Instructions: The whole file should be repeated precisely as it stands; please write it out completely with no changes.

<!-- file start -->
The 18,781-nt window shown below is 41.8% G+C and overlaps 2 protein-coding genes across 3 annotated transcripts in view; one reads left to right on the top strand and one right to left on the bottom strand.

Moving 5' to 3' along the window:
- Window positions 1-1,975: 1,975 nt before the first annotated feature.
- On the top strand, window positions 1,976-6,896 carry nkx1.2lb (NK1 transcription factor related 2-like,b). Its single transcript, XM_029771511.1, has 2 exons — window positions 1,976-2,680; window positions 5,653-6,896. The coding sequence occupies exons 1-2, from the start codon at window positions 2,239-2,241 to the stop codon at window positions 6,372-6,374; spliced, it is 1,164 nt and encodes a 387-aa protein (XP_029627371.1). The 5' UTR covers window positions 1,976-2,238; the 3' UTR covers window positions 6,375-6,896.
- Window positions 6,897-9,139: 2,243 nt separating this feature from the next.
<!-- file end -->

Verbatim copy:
The 18,781-nt window shown below is 41.8% G+C and overlaps 2 protein-coding genes across 3 annotated transcripts in view; one reads left to right on the top strand and one right to left on the bottom strand.

Moving 5' to 3' along the window:
- Window positions 1-1,975: 1,975 nt before the first annotated feature.
- On the top strand, window positions 1,976-6,896 carry nkx1.2lb (NK1 transcription factor related 2-like,b). Its single transcript, XM_029771511.1, has 2 exons — window positions 1,976-2,680; window positions 5,653-6,896. The coding sequence occupies exons 1-2, from the start codon at window positions 2,239-2,241 to the stop codon at window positions 6,372-6,374; spliced, it is 1,164 nt and encodes a 387-aa protein (XP_029627371.1). The 5' UTR covers window positions 1,976-2,238; the 3' UTR covers window positions 6,375-6,896.
- Window positions 6,897-9,139: 2,243 nt separating this feature from the next.